Adapted from the MD Mama blog on Boston.com.
These days, with all the sickness going around, and with all the fright about the flu, it’s a question parents regularly face: When should you keep your child home from school? It’s not usually a straightforward question, either. For most families (mine included), keeping a kid home means missing work — and, although our families are of course our first priority, missing work can be hard. Missing school isn’t great for learning, either.
What makes the keeping-home decision even more complicated is the fact that it’s not just about your kid — it’s about other kids too. Children are really good at spreading germs. I talk about this a lot with parents. For me, there are some clear-cut guidelines — and some judgment calls. First, the clear-cut ones:
If they’ve got any symptom you’d want to take them to the doctor urgently for, they shouldn’t go to school. For example, any trouble breathing, or bad pain, or a new limp. Sometimes people send the kids to school and then call the doctor, figuring they’ll pick them up or take them after school. Please don’t.
Fever. You can’t send your kid to school with a fever. Not only will they feel miserable, but people are usually at their most infectious when they are febrile. The definition of a fever is 100.4, but chances are the school nurse will call for 100 or higher — and your kid will feel yucky at that temperature too. Besides, a temp of 100 often has a way of going up in an hour or two.
Please resist the temptation to give your child acetaminophen or ibuprofen, send them off, and cross your fingers. You might decrease their fever, but you wont decrease their contagiousness.
Vomiting or diarrhea. Reasonably obvious. It’s mean to send a kid off with either one, but I’ve seen it happen. Usually it’s a hopeful parent who thinks that just because the kid feels better after vomiting, they are better. Unless they’ve gone many hours without vomiting, they aren’t better —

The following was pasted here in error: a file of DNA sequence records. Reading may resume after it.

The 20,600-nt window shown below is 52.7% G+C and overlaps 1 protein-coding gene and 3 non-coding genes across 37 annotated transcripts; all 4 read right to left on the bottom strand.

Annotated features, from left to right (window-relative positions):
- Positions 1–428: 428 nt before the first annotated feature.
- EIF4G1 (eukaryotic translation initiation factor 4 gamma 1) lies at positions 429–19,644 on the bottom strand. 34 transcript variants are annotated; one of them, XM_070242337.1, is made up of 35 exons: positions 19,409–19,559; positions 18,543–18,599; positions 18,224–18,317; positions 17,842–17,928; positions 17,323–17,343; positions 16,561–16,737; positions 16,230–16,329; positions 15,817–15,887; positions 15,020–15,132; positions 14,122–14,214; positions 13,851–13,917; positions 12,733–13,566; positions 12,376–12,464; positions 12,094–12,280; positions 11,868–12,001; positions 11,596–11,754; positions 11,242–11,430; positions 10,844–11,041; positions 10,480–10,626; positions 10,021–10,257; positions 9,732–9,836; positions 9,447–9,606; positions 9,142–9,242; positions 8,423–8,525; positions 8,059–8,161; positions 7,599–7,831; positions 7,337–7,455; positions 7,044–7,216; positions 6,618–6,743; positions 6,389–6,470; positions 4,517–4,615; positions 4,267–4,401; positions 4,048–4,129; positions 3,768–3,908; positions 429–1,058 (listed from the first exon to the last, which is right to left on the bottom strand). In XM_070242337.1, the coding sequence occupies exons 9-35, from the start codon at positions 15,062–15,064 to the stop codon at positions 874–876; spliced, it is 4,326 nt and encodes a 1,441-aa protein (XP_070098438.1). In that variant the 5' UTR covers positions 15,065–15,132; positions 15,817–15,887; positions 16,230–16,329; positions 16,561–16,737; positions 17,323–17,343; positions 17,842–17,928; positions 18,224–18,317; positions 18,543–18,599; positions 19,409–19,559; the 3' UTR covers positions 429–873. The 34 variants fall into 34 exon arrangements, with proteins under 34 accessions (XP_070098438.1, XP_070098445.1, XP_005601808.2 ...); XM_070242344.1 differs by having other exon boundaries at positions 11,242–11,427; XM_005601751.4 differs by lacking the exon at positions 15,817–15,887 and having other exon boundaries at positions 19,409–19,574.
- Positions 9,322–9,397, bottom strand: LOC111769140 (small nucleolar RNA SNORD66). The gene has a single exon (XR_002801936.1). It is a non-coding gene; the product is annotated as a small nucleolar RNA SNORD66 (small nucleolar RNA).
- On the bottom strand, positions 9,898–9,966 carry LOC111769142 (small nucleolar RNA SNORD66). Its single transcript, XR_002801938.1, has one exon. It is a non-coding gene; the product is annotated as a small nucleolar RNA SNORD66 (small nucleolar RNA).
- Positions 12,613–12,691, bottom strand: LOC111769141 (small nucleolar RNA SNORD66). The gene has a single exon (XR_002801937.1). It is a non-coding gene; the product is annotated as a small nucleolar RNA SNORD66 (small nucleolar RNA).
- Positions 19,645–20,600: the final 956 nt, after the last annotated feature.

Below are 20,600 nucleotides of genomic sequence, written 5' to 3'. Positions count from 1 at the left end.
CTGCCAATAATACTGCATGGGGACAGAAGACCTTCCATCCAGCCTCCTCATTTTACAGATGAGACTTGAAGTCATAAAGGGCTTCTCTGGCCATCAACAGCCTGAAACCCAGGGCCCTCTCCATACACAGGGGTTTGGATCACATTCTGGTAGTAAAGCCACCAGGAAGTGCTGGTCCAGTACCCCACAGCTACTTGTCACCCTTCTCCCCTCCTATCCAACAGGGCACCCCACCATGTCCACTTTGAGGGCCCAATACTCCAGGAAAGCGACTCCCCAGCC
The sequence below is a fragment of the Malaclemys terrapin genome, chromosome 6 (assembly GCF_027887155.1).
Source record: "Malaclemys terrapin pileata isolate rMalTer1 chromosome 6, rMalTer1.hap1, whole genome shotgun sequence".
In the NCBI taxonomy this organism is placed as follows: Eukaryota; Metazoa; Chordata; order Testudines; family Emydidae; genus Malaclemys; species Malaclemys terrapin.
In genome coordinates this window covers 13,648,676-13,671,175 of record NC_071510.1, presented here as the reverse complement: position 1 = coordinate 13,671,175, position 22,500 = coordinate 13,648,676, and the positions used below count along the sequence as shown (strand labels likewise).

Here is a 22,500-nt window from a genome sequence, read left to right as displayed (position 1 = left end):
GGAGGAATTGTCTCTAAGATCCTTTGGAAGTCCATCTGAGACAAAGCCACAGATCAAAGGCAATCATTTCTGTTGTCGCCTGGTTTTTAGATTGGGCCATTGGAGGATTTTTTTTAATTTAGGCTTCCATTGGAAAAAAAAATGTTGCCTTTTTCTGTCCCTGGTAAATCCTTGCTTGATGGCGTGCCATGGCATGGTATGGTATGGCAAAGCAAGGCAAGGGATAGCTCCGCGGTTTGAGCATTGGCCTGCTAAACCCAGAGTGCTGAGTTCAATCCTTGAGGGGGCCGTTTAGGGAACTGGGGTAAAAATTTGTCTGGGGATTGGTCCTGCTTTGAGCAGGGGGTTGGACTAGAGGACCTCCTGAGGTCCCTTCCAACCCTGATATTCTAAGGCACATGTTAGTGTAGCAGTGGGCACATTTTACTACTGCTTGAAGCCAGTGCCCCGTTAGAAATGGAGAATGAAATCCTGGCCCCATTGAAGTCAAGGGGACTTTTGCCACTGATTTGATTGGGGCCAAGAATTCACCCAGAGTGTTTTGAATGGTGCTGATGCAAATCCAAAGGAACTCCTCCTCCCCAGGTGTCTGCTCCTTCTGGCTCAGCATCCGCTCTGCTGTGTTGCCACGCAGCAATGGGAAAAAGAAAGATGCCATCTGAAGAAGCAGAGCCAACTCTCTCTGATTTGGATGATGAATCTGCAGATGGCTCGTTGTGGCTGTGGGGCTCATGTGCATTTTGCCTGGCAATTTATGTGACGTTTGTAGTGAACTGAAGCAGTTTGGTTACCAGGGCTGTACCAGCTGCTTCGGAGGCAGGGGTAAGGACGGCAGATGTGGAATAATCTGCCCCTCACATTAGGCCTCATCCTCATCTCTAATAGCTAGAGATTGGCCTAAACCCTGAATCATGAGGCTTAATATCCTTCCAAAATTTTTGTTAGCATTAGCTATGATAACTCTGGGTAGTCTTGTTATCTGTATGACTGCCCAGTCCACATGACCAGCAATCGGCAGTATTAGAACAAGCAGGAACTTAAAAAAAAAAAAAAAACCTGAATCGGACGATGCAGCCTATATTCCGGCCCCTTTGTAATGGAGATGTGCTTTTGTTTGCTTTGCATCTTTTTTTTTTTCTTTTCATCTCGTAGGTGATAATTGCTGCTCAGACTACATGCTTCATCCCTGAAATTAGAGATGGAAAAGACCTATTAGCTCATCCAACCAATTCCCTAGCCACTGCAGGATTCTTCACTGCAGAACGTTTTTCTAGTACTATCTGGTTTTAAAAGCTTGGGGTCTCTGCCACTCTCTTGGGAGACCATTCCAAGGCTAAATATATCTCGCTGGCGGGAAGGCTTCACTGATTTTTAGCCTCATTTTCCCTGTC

OK, now for the judgment calls:
Cough and runny nose. Usually, if kids don’t have a fever and don’t have trouble breathing, they can go to school. However, if they are really hacking away, or covered in snots, keep them home a day or so.
Headache and other pains (assuming they aren’t severe). Take their temperature, ask about any other signs of illness, ask about injury, look them over (do your Dr. Mom exam). If you don’t find anything, ask yourself: How uncomfortable are they? If they really seem uncomfortable, keep them home — and check in with the doctor. If they don’t seem so bad, try some acetaminophen or ibuprofen and tell them to go to the nurse (or let the teacher know) if they get any worse.
“I don’t feel so good.” We all hear this from our kids some mornings — usually when we’ve got an important meeting or they’ve got a test. My advice is the same as above: Check ’em out, and if you don’t find anything, and they seem basically OK, send them with instructions to call if they need you. I’ve also found that reminding them that if they are sick they need to stay in bed all day and not watch TV sometimes makes them feel better.
Remember, too, that even if your doctor’s office isn’t open yet, there should be someone on call that can help you figure out the best thing to do.